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Richie Gray

The Scotland rugby star picks his young, hip coach and the quirky older maths teacher as his big influences at school

The Scotland rugby star picks his young, hip coach and the quirky older maths teacher as his big influences at school

I have absolutely no memory of primary school, which is quite bad. It's one of these things I just can't remember. I enjoyed secondary school, though. I would like to think I was reasonably academic, so I got by quite well, and I didn't get into too much trouble.

School life was good. I took part in most things, was willing to give most things a go. There were a lot of activities in the school.

Mr Kelman was one of my favourite teachers. He was my maths teacher, but I didn't get him until I reached my Highers, so not until quite late on. He was quite strange, but he was also quite funny in his own way. He was just a great guy.

He had quite a teacher look to him - tinted specs, an older gentleman, his trousers a wee bit too high. No offence, I mean that in the kindest possible way.

Mr Kelman got a lot of respect from his pupils, so everyone worked pretty hard in his class. If we had a double period, you got a minute break in between the bells. But although you did work quite hard, it was quite enjoyable at the same time.

I wasn't too bad at maths, so I suppose that helped a wee bit. Looking back at maths, I can say I enjoyed my final year. I look back on it with a smile, and not many people can say that.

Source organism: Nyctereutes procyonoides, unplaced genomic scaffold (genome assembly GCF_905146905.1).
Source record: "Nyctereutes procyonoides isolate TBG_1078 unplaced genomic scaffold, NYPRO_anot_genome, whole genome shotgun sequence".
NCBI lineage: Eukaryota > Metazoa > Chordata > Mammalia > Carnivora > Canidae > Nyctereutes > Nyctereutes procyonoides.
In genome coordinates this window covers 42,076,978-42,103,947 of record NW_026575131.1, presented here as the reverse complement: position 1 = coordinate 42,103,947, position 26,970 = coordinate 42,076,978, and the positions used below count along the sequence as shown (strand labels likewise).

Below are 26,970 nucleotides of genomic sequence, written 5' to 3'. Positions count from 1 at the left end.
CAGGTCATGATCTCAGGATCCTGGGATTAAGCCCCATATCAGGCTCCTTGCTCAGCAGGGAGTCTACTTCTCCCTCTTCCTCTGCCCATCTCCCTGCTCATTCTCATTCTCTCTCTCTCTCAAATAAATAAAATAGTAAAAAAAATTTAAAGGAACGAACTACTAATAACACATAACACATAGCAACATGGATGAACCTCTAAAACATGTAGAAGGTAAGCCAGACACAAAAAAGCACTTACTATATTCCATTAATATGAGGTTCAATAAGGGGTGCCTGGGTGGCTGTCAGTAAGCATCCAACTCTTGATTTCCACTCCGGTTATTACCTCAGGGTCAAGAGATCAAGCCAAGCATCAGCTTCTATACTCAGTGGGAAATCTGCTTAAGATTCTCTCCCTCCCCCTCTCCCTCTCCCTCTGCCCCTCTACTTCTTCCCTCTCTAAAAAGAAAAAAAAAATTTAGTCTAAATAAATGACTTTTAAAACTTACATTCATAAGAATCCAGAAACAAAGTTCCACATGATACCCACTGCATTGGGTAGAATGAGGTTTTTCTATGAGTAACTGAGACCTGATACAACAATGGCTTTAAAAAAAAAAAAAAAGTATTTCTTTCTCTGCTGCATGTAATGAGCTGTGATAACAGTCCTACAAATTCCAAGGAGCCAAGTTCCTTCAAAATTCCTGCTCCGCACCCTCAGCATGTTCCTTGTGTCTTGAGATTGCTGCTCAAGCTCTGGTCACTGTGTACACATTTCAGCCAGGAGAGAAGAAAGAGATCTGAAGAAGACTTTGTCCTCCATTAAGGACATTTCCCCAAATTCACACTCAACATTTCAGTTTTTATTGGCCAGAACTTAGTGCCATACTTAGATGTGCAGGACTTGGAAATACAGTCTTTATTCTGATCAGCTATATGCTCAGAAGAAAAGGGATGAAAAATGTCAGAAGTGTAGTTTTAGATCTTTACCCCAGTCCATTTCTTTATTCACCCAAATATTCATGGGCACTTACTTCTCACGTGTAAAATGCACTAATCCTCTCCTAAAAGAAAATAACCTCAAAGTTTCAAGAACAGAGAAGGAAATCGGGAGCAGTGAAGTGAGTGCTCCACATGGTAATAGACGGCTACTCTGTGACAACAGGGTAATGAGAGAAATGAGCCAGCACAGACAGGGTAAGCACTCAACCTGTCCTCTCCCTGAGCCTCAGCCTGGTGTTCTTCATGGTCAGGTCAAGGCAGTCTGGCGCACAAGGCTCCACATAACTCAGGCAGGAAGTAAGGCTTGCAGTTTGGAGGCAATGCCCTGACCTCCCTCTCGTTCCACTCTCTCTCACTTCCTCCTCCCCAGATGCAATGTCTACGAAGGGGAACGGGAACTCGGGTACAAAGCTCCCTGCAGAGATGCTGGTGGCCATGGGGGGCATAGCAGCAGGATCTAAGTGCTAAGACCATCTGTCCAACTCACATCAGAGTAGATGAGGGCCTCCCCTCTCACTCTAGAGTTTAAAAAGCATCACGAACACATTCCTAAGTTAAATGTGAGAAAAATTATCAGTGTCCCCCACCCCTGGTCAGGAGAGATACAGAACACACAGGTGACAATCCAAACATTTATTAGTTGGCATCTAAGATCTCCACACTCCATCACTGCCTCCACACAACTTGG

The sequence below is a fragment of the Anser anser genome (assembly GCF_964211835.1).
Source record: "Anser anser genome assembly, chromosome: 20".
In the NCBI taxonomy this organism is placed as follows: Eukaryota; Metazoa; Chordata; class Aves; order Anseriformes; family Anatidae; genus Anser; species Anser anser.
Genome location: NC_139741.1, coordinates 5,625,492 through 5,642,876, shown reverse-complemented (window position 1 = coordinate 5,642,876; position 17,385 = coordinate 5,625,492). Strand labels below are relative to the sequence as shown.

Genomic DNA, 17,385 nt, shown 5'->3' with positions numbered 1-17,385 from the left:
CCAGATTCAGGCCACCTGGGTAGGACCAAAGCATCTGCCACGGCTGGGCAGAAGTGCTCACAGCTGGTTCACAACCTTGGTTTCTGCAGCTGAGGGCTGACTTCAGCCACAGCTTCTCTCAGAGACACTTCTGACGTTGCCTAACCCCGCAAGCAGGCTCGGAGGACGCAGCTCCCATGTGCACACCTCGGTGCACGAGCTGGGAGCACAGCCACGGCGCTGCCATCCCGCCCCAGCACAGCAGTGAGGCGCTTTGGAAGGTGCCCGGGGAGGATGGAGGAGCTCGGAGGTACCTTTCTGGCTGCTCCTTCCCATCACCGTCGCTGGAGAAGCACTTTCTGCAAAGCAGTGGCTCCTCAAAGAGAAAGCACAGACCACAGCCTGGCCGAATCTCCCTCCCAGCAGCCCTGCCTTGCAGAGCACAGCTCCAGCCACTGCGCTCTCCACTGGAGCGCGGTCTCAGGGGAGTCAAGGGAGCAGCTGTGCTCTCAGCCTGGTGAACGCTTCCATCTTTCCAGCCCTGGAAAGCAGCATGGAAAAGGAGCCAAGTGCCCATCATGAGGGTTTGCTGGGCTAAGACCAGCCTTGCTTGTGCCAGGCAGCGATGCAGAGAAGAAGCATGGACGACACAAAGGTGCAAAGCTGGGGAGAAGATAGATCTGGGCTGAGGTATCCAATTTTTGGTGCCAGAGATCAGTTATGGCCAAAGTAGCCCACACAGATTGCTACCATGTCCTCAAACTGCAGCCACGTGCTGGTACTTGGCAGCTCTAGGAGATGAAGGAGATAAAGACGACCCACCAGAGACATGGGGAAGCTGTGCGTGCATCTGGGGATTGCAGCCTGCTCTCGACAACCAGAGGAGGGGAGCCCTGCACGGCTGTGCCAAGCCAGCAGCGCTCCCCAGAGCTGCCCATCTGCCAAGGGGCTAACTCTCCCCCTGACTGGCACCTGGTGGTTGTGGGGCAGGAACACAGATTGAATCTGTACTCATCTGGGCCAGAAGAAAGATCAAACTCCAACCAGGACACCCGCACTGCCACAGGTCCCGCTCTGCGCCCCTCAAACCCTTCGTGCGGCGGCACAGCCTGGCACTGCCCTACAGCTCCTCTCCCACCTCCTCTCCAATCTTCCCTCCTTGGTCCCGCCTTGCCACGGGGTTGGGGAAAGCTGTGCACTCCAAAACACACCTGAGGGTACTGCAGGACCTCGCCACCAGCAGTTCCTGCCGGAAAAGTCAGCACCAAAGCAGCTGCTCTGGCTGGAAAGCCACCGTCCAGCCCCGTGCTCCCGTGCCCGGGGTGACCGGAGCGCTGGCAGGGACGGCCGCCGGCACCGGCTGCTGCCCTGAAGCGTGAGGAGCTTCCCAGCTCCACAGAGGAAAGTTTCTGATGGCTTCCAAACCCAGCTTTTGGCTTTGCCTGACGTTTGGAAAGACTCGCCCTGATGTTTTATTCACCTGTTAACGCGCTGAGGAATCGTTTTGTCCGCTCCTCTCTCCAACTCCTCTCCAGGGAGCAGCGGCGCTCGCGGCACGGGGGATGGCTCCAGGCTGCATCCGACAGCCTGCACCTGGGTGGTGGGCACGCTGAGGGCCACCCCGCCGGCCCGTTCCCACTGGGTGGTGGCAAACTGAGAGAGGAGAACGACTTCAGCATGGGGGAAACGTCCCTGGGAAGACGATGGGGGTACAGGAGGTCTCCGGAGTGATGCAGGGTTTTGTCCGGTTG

Another favourite teacher was my geography teacher, Mr Leighton. He was the first teacher who introduced me to rugby.

When I first came to the secondary school, I was about 11 or 12, and all the first-years had to go to games. Rugby was the main game at the school and he was the coach for first-years.

I was a little bit sceptical in training for the first week, because I didn't have a clue what was going on, but I remember when it came to the first game, that was really enjoyable.

He was a good coach. At that sort of age, it was just about enjoyment and teaching you the basics, so he was very good in that respect. I told him I was new to the sport, but he saw I enjoyed it quite early on, and obviously I was quite tall at that age, so I think he drove me a wee bit harder - I picked it up a wee bit quicker.

It's incredible to think how things might have turned out if he hadn't introduced me to rugby. I was very lucky and it's worked out quite well.

In addition to him being my first rugby coach, I also had Mr Leighton as a geography teacher in third or fourth year. He was quite a laid-back guy, quite funny, and I generally got on well with him. He wasn't overly strict in his classes and there were a lot of open-for-discussion arguments, which are always the best for killing a wee bit of time in classes. Generally, we had quite a good laugh. But although he was lenient, you knew your boundaries.

He was the young, hip teacher who would turn up to class in a pair of tracky-bottoms, he was that sort of a guy. It's like chalk and cheese, the difference between the two teachers I've picked.

To both of them, my message would be thank you very much for your help and support, and I hope you are doing well in whatever you are taking up.

Richie Gray was talking to Julia Belgutay


Born: Glasgow, 1989

Education: King's Park Primary and Kelvinside Academy, Glasgow

Career: Rugby player, second row for the Glasgow Warriors and Scotland international.

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